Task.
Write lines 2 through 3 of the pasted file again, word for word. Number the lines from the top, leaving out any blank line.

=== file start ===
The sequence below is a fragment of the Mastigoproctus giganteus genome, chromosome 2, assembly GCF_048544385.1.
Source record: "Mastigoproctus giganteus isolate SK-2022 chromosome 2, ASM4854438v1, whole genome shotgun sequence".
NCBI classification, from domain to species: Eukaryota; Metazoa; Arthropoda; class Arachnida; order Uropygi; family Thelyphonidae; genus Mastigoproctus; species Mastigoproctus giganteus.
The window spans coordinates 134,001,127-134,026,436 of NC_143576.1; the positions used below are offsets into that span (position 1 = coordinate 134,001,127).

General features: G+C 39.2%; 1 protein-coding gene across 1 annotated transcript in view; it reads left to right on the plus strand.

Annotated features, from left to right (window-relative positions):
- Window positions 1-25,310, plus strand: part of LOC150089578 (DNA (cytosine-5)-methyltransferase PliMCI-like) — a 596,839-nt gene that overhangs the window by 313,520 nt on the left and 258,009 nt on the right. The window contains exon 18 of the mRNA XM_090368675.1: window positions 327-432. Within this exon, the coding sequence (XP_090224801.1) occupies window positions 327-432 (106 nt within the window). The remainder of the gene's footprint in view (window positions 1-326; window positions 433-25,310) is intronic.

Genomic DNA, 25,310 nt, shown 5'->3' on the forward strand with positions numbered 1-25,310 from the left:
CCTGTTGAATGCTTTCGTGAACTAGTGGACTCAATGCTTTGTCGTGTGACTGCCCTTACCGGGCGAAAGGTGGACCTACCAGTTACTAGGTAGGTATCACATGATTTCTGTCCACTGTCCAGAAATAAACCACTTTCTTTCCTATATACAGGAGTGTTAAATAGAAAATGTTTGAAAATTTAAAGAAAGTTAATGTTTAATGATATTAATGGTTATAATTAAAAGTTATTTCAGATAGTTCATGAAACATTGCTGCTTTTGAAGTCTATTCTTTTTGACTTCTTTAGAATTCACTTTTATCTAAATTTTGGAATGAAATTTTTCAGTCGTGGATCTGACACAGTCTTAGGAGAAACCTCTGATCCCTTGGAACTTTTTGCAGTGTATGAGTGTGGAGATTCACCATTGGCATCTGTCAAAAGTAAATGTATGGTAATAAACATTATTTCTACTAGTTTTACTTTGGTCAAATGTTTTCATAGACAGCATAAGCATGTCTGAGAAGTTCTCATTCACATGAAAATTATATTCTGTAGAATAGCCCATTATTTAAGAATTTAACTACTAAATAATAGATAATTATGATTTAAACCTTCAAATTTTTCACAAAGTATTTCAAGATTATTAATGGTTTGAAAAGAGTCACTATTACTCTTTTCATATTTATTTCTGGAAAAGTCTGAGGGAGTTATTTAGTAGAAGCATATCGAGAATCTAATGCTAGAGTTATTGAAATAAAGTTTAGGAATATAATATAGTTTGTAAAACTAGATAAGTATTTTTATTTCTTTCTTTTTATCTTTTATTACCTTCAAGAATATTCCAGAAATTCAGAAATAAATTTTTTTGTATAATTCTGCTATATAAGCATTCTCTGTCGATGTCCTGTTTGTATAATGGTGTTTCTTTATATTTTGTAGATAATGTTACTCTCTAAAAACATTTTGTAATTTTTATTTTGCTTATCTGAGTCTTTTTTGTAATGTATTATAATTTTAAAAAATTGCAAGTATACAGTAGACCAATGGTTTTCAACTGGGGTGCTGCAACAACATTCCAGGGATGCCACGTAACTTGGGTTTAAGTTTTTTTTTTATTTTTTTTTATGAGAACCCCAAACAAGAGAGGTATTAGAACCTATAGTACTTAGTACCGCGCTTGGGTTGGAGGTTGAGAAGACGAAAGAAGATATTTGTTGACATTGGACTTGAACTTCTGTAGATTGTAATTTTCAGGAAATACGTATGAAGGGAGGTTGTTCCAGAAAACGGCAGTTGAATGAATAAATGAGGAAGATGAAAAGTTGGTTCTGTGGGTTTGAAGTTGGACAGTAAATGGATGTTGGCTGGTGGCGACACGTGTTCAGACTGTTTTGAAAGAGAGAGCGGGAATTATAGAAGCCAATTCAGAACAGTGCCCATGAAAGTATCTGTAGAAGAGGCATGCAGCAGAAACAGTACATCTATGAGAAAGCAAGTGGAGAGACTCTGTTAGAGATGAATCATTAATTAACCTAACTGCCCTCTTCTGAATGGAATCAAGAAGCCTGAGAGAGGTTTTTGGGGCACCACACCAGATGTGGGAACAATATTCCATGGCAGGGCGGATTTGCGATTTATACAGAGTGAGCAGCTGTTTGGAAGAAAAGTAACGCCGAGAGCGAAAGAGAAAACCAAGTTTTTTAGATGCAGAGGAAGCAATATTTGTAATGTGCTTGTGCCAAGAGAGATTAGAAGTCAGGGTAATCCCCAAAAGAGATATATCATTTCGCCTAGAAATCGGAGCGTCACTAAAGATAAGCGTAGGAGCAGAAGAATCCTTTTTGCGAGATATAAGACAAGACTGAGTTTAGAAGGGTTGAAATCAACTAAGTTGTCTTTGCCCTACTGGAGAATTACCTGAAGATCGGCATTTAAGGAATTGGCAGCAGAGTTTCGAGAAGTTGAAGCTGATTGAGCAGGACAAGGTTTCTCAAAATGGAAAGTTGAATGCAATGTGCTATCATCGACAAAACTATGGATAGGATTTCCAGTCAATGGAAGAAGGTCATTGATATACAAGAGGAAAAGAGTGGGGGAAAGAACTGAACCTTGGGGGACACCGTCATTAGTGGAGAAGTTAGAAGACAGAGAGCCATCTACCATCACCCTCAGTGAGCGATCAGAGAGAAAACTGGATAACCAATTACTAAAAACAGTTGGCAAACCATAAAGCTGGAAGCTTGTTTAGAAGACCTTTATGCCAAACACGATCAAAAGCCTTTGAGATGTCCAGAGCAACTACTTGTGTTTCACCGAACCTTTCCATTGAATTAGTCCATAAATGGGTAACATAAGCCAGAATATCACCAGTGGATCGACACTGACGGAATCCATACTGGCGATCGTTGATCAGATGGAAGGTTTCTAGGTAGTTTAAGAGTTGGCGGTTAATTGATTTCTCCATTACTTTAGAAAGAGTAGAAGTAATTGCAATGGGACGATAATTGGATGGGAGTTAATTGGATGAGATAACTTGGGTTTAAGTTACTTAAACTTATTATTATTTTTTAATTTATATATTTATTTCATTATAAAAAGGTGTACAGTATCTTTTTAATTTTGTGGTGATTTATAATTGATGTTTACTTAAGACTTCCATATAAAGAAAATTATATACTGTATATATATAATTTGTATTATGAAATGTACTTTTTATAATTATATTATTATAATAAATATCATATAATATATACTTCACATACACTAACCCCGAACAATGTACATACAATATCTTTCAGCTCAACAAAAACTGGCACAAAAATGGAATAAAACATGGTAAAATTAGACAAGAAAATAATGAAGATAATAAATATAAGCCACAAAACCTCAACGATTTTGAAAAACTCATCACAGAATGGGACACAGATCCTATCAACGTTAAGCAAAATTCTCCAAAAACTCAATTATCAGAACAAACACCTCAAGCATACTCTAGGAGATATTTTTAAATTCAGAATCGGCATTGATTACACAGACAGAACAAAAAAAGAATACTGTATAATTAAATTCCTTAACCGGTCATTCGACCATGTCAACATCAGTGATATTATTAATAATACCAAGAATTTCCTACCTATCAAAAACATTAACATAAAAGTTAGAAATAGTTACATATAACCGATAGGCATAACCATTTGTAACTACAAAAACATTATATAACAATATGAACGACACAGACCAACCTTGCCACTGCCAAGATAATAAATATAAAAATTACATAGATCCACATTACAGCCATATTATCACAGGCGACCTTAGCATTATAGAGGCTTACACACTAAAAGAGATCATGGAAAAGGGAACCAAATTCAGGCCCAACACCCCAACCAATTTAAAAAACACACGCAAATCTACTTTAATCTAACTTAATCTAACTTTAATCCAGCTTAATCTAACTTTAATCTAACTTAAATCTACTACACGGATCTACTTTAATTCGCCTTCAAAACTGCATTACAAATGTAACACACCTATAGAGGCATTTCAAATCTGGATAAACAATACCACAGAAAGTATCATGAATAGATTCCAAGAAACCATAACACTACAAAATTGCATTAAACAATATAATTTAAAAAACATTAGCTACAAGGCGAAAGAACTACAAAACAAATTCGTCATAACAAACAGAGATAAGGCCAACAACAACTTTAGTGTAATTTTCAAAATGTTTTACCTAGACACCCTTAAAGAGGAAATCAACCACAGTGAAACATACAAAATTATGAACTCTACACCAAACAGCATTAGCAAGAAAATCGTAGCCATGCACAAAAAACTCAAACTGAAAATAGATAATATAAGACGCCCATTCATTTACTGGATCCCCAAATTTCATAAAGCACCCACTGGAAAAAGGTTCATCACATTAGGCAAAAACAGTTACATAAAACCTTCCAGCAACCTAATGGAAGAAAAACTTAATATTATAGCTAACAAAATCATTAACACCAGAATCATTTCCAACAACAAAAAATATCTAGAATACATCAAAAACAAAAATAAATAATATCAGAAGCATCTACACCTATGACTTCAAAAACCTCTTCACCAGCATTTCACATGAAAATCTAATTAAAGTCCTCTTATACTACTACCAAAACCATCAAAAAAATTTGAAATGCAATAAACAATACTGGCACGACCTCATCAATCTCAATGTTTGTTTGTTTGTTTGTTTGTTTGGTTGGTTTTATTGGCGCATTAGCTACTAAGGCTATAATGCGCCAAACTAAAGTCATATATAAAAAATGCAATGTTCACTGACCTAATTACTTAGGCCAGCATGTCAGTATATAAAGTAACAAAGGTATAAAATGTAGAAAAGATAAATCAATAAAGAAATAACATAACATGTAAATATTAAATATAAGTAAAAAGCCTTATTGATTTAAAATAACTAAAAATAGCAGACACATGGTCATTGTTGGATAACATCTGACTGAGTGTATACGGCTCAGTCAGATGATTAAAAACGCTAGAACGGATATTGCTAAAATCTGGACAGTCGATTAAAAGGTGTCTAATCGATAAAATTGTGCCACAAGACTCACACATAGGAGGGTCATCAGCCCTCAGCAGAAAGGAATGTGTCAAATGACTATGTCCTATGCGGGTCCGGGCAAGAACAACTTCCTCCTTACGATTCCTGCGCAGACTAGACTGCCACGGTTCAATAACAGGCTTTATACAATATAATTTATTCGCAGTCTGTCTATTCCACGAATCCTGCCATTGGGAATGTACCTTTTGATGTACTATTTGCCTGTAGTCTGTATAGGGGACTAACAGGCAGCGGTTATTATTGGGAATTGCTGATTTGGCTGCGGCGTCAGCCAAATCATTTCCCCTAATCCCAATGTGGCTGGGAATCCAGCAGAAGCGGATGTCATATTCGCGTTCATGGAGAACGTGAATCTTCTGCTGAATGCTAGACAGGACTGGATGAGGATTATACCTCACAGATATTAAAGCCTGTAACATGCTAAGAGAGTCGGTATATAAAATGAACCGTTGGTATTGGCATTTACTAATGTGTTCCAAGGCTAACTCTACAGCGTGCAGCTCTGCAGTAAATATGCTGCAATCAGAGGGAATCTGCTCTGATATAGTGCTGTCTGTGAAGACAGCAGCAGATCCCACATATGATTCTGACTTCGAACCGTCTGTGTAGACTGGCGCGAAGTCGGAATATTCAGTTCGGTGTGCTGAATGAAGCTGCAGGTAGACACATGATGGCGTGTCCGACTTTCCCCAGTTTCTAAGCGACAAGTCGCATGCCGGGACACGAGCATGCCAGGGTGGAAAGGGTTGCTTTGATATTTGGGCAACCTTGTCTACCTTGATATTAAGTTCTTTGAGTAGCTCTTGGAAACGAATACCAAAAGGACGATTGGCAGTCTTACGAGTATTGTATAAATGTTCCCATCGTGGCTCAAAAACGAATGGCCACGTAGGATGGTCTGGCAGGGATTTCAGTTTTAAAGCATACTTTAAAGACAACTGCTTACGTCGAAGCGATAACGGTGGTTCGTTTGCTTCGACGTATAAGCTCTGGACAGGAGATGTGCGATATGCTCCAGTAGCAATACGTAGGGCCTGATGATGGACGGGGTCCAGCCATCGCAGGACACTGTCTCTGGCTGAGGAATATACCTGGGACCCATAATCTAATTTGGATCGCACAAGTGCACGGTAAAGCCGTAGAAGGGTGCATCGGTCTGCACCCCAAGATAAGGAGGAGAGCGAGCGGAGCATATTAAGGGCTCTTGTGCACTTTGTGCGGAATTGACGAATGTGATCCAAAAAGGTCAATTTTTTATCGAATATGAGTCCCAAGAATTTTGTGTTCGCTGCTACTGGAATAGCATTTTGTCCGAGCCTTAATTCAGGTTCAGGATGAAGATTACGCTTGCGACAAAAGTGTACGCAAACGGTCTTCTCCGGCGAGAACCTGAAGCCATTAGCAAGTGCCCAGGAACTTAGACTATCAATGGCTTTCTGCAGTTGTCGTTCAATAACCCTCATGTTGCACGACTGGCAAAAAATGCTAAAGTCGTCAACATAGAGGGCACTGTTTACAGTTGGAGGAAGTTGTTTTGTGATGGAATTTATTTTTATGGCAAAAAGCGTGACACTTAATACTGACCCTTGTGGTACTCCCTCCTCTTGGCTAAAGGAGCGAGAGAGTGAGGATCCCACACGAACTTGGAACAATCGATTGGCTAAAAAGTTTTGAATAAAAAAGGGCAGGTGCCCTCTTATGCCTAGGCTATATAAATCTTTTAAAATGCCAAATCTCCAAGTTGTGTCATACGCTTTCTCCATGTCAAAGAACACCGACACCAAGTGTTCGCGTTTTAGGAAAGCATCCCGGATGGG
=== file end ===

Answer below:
Source record: "Mastigoproctus giganteus isolate SK-2022 chromosome 2, ASM4854438v1, whole genome shotgun sequence".
NCBI classification, from domain to species: Eukaryota; Metazoa; Arthropoda; class Arachnida; order Uropygi; family Thelyphonidae; genus Mastigoproctus; species Mastigoproctus giganteus.